Run as One Fort Collins aims to spread awareness for veterans

Audrey Weiss

According to the Research and Development Center for Military Health, approximately 300,000 Iraq and Afghanistan veterans suffer from Post Traumatic Stress Disorder or severe depression.

Team Rubicon works toward giving veterans resources and opportunities to cope and support them during their transition period, with events such as the annual Run as One race that began in 2012.


Run as One will be hosting their seventh annual Run As One event April 7 to raise awareness for the struggles veterans experience after returning from service. The event will begin at 10:15 a.m. and the race will commence at 11 a.m.

Run as One events will take place in 172 cities across the nation. This will be the second year the event has been hosted in Fort Collins.

This event was established in honor of Clay Hunt, a Marine veteran that took his life due to his constant struggle with post-traumatic stress disorder, according to the Run as One website.

In a statement to The Collegian, Nicholas Dunagan, a Colorado State University sophomore studying sports medicine and the communications coordinator for Run as One in Colorado, said that the event was established to forge a stronger community—both with veterans and civilians.

Dunagan wrote that the event is a non-competitive 5k race that will invite all age groups and ability levels to participate.

“Come crawl, walk, or run,” Dunagan said. “This is for everybody.”

“Come crawl, walk, or run. This is for everybody.” Nicholas Dunagan, Run as One communications coordinator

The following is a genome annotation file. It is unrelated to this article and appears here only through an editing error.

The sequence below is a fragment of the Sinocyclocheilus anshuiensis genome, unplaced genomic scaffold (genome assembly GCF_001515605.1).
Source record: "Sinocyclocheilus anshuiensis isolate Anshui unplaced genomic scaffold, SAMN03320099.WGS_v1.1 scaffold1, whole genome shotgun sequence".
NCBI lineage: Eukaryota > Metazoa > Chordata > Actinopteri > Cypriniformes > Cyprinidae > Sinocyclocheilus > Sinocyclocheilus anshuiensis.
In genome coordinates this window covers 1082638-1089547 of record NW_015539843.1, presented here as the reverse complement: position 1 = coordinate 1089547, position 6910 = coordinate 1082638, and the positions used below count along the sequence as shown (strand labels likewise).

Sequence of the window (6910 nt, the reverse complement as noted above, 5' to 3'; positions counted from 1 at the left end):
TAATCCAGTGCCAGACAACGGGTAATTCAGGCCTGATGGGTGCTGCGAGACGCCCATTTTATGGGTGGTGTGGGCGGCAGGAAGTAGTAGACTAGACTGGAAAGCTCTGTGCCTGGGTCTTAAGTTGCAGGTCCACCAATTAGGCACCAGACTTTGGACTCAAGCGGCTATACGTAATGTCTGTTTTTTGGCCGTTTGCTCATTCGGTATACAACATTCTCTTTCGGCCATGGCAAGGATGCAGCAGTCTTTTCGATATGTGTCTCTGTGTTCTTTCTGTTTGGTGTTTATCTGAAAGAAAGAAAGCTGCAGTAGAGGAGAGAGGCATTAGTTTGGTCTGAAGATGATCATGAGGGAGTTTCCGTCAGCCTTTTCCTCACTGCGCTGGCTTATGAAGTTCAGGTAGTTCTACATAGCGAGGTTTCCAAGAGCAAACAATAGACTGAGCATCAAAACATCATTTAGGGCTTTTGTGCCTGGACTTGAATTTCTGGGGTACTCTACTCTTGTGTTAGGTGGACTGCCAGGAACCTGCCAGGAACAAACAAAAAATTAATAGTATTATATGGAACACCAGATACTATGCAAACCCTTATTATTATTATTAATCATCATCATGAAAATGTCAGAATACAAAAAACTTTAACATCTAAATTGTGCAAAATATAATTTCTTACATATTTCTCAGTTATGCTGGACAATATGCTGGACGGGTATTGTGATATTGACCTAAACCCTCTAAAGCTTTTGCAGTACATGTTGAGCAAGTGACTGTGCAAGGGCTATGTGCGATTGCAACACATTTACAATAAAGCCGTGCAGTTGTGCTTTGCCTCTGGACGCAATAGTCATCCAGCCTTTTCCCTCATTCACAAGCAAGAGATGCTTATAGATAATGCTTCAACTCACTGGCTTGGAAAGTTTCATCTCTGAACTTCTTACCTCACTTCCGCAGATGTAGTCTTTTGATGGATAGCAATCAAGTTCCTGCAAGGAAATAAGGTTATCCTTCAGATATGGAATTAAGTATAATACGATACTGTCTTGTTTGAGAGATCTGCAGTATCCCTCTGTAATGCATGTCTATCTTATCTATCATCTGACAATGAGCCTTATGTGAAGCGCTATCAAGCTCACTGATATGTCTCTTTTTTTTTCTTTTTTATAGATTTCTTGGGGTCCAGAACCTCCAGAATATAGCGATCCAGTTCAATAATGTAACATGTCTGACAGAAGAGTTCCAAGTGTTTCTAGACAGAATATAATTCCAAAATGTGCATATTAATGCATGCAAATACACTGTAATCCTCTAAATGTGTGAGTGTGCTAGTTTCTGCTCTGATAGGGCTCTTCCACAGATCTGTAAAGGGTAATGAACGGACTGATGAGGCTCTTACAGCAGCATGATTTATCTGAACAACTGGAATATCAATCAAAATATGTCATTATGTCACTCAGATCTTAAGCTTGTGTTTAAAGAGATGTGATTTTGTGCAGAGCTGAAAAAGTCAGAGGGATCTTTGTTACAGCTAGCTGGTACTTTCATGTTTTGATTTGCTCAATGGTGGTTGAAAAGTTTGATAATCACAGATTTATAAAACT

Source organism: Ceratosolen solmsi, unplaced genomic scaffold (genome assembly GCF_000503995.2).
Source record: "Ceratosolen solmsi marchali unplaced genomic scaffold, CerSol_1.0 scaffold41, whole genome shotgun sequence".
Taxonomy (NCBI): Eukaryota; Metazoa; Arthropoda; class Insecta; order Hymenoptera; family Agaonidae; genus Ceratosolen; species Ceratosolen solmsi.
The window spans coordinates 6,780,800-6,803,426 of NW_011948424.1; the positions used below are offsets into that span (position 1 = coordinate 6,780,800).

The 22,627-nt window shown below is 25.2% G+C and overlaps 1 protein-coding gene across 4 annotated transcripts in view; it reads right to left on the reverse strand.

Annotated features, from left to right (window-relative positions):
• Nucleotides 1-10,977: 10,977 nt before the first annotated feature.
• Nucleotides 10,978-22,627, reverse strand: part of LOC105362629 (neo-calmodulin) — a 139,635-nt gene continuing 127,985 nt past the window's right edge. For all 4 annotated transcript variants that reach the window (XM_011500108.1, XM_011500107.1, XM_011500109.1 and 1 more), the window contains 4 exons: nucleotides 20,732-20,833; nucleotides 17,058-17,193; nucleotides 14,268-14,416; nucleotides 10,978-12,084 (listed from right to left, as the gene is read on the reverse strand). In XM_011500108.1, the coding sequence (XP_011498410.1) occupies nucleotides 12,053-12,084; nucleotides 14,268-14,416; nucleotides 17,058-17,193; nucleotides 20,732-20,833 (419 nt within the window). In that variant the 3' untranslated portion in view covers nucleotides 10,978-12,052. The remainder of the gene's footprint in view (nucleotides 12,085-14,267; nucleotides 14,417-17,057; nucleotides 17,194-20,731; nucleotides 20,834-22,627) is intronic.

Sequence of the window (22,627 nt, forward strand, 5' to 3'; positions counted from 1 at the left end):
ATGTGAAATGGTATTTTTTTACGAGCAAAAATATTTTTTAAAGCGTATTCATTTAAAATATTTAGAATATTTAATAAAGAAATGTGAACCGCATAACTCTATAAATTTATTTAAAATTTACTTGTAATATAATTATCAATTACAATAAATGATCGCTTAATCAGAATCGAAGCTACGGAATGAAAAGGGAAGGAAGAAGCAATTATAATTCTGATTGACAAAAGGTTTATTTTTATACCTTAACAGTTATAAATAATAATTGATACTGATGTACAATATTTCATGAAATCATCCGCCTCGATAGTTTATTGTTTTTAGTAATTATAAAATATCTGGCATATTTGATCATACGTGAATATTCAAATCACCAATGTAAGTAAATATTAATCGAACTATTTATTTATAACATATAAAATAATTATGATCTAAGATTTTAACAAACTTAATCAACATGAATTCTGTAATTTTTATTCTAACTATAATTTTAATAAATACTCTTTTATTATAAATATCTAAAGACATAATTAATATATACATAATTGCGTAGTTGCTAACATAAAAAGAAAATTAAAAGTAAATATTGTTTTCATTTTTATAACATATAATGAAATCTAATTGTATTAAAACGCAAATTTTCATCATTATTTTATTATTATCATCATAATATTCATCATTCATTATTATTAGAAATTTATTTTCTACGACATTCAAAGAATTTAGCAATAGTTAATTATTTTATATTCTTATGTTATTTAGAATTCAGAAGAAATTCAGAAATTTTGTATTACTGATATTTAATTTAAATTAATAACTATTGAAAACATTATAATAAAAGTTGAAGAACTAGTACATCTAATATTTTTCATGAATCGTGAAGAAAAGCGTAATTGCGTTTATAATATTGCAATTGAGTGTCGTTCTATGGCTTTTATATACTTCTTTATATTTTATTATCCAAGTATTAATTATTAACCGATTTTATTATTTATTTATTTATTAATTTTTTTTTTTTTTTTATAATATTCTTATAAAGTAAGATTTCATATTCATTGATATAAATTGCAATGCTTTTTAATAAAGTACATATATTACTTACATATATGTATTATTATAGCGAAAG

The event is intended to raise awareness to the transition period veterans face upon completing their service. Dunagan said that there will be information about different resources available to veterans at the event.

“This event is really meant to bring awareness to the community,” Dunagan said. “There will be other veteran organizations …nhelping and attending.”

Dunagan said he expects to see between 60 and 150 participants at this years run. He said that registration is free and with a cash donation of $20 comes a free t-shirt.

“I want to see the community come together with a purpose,” Dunagan said.


According to Dunagan his main hope is that attendees leave having a better understanding of the community.

“So run. Run fast. Run slow. Run as a team.” Dunagan said. “Appreciate and live the greater meaning of today. We know shared purpose and hard work towards a common goal builds the strongest communities, so run together, run as one.”

Collegian reporter Audrey Weiss can be reached at or on Twitter @Audkward.